Clear The Air Energy Blog Rotating Header Image

January, 2009:

Green Policy A Problem

Green policy a problem, says expert

Cheung Chi-fai – Updated on Jan 31, 2009 – SCMP

The government has wrongly believed that environmental protection was just about saving energy, and its green policy might create long-term problems, a leading academic says. Ron Hui Shu-yuen, of City University’s department of electronic engineering, said that banning fluorescent light bulbs could save energy but, without a proper way to dispose of them, would exacerbate another environmental
problem: mercury pollution.

He urged environmental officials to think before introducing energy-conservation policies, and to provide sufficient backup measures to address the side effects of such policies.

“Clearly the government has an incorrect understanding of environmental protection by equating it with energy saving,” Professor Hui said.

He said that without an effective recycling system for mercury-laden fluorescent light bulbs there would be increased toxins in the air caused by used bulbs breaking when they were improperly collected.

Professor Hui said the current recovery system, which relied on waste producers to take the bulbs to the Tsing Yi chemical waste treatment facility, was neither sufficient nor effective.

He said a major overseas light bulb manufacturer was close to commercial production of mercury-free energy-saving bulbs, and they would eventually replace fluorescent light bulbs on sale.

Professor Hui said television sets would similarly lead to more pollution because they also contained numerous toxic substances, particularly the older models that used cathode ray tubes.

A spokesman for the Environmental Protection Department said it would “give due weight to relevant
environmental considerations in formulating relevant policy and implementation proposals” of phasing out the light bulbs.

Call For TVs To Carry Energy Labels

Green group pushes for flat-screen televisions to show power use by law

Cheung Chi-fai – Updated on Jan 31, 2009 – SCMP

Flat-screen televisions should carry mandatory energy-efficiency labels, a green group says, as concern grows about how much power the sets use. The call comes as the European Union considers banning plasma television sets that waste energy and requiring other types of sets to carry energy-use ratings.

In the United States, a new standard measuring the power consumption of televisions was introduced in November. Sets are not given an Energy Star label unless they attain prescribed limits.

The US standard was introduced amid rising concern about a surge in power usage as televisions became bigger, with screen sizes up to 70 inches. This is coupled with rising television ownership per household, the introduction of digital broadcasting and changing viewing habits.

In Hong Kong, while televisions consume less electricity than air conditioners and refrigerators, they still accounted for about 5.5 per cent, or 547 gigawatt-hours, of aggregate power use in homes in 2006. They used more power than electric heaters, washing machines, rice cookers and clothes dryers, which accounted for 0.8 to 4.5 per cent, according to the Electrical and Mechanical Services Department.

Hahn Chu Hon-keung, environmental affairs manager of Friends of the Earth, said televisions should be given priority to carry mandatory energy labels since they had become essential appliances in the home.

“We have seen a growth of household power consumption attributed to different sorts of electronic products at home,” Mr Chu said. “Digital broadcasting has triggered a wave of TV replacements and it is good timing to expand the labelling scope.”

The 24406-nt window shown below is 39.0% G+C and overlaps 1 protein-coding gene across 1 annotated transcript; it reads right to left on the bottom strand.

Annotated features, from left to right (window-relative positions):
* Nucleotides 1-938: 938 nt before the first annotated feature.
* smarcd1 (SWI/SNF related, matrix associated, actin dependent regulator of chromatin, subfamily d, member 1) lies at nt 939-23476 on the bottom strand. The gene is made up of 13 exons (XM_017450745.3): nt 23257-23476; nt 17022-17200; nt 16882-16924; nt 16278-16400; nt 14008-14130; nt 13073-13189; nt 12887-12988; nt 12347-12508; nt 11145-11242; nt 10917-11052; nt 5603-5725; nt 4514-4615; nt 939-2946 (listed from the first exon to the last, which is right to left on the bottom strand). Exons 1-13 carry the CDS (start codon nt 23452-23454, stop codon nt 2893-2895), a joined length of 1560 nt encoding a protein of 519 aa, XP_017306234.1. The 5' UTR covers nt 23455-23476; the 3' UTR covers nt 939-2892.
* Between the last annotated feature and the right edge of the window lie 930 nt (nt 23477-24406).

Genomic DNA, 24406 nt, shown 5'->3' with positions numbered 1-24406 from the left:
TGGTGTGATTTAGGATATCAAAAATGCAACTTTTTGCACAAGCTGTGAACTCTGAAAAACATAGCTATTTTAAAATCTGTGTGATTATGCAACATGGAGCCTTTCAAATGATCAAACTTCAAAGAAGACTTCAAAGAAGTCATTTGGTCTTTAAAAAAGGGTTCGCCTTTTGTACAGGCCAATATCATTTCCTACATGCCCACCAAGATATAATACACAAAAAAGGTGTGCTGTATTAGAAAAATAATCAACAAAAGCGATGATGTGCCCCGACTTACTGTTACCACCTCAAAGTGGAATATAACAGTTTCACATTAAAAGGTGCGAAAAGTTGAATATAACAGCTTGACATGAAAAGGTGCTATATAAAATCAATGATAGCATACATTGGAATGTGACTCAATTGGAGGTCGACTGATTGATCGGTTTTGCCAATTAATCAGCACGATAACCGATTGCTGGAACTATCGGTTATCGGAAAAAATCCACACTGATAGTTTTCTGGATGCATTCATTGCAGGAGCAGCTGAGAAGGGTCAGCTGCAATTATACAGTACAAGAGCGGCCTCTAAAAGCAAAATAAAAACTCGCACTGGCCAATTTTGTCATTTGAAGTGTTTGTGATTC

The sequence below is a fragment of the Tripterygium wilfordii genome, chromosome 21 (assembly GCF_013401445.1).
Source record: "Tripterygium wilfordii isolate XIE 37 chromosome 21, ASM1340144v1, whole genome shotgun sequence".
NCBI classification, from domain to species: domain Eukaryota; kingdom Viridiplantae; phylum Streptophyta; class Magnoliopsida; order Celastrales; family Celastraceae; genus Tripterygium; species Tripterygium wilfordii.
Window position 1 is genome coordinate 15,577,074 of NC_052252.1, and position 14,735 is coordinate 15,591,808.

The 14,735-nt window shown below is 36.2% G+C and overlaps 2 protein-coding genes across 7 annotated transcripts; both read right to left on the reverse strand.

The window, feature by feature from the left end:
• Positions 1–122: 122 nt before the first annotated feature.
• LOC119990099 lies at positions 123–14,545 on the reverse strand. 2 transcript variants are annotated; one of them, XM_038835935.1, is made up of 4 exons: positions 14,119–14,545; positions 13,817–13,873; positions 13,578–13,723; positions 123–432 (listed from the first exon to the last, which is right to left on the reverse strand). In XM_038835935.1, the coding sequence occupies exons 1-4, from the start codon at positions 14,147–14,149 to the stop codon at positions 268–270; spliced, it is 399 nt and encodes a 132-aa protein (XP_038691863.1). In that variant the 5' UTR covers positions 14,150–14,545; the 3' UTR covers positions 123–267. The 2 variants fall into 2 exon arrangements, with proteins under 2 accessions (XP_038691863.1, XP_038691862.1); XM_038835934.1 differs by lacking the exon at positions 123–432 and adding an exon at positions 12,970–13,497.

He said the current voluntary energy-efficiency labelling scheme for televisions was insufficient as the products only had to meet minimum standards on standby power mode. Even so, the label’s penetration rate was just 15 per cent, meaning fewer than two out of 10 televisions had been labelled. In shops, picture quality is usually highlighted and little is explicitly stated about power performance.

The city passed a law last year requiring producers and importers of air conditioners, fridges and compact fluorescent light bulbs to report energy usage levels under a mandatory labelling scheme.

A spokesman for the Environmental Protection Department said it had yet to decide the coverage of the second batch of products in the scheme. He said the department had noted that some countries were considering plans to restrict the sales of plasma televisions, and it had also been monitoring the development of energy efficiency standards for television sets.

“We will keep a close watch on relevant developments and review the position of Hong Kong, taking into consideration local factors including market demand and availability of substitutes,” he said.

The Electrical and Mechanical Services Department also said it was still reviewing the new US standards and corresponding test procedures. It advised consumers to buy lower-wattage sets or ones with smaller screens if they wanted to save energy.

A Little Knowledge Goes A Long Way In Saving Energy

Updated on Jan 31, 2009 – SCMP

Television has long been regarded as something that no home can do without. Yet most people know little of what it costs. It may come as a surprise that TVs add more to Hong Kong’s household electricity bills over a year than any other common appliances except air conditioners and refrigerators.

Environmental activists want consumers to have more information on the energy efficiency of the new generation of larger, flat-screen TV sets. As we report today, the green group Friends of the Earth has called for mandatory energy labelling along the lines of a law passed recently covering air conditioners, refrigerators and compact fluorescent light bulbs. The United States, for example, has adopted a new TV power consumption standard and the European Union is considering tighter regulations, including calls for a ban on plasma TVs, which use more power than liquid crystal displays.